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This article is about the year 900. For the number, see 900 (number). For the skateboarding trick, see 900 (skateboarding). For series, see 900 series.
Millennium: 1st millennium
Centuries: 8th century9th century10th century
Decades: 870s  880s  890s  – 900s –  910s  920s  930s
Years: 897 898 899900901 902 903
900 by topic
State leadersSovereign states
Birth and death categories
Establishment and disestablishment categories
900 in other calendars
Gregorian calendar 900
Ab urbe condita 1653
Armenian calendar 349
Assyrian calendar 5650
Bengali calendar 307
Berber calendar 1850
Buddhist calendar 1444
Burmese calendar 262
Byzantine calendar 6408–6409
Chinese calendar 己未(Earth Goat)
3596 or 3536
    — to —
庚申年 (Metal Monkey)
3597 or 3537
Coptic calendar 616–617
Discordian calendar 2066
Ethiopian calendar 892–893
Hebrew calendar 4660–4661
Hindu calendars
 - Vikram Samvat 956–957
 - Shaka Samvat 821–822
 - Kali Yuga 4000–4001
Holocene calendar 10900
Iranian calendar 278–279
Islamic calendar 286–288
Japanese calendar Shōtai 3
Javanese calendar 798–799
Julian calendar 900
Korean calendar 3233
Minguo calendar 1012 before ROC
Nanakshahi calendar −568
Seleucid era 1211/1212 AG
Thai solar calendar 1442–1443
The Earth's eastern hemisphere around 900

Year 900 (CM) was a leap year starting on Tuesday (link will display the full calendar) of the Julian calendar.


By area[edit]

The Americas[edit]

  • The Postclassic period starts in Mesoamerica.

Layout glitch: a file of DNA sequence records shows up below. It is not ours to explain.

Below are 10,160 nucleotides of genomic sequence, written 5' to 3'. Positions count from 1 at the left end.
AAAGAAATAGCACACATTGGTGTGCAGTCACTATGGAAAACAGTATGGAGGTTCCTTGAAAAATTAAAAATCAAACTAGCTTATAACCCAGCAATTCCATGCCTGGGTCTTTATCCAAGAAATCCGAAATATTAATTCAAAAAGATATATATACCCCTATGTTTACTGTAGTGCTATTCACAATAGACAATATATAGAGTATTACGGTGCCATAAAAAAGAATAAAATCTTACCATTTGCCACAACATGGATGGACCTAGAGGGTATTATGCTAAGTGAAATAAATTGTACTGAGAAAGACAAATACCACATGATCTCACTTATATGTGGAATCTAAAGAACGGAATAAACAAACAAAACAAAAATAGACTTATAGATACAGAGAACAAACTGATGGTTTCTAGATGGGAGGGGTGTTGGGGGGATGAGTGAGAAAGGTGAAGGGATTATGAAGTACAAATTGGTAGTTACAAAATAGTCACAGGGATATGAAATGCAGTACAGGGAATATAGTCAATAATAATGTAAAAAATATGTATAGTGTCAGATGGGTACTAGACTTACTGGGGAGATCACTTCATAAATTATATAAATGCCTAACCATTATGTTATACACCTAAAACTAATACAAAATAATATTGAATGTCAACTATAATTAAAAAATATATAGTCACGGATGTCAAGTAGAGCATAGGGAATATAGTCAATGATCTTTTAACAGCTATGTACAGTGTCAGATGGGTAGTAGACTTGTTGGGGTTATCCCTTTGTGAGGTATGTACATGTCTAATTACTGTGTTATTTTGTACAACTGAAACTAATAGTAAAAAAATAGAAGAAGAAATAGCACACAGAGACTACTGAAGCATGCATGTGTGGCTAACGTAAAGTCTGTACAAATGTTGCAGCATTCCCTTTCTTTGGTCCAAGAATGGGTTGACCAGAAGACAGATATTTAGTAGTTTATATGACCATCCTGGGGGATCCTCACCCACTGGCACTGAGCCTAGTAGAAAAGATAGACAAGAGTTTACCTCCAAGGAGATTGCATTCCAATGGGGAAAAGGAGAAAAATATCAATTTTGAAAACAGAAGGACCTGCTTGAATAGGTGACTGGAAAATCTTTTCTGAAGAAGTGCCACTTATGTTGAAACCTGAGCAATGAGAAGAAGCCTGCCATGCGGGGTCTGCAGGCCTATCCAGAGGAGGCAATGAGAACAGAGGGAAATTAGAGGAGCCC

• The Maya city-state of Palenque was abandoned.
  • The Maya city-state of Copan was abandoned.
  • In Peru the Lambayeque people established themselves over areas previously developed by the Moche.


  • By this time the Fatimids broke away from the Abbasids and migrated to North Africa. They were descendants of Mohammad’s daughter, Fatima.
  • The east coast of Africa was impacted by trade and Arab, Persian and Indian traders mixed with the indigenous Bantu. Many of the coastal Bantu adopted Islam and the Arabic word Swahili, meaning "people of the shore," to describe themselves. By this time they had reached as far south as Sofala in Mozambique.



By topic[edit]




  • The Persian scientist Rhazes distinguishes smallpox from measles in the course of his writings. Holding against any sort of orthodoxy, particularly Aristotle's physics, he maintains "the conception of an 'absolute' time, regarded by him as a never-ending flow".




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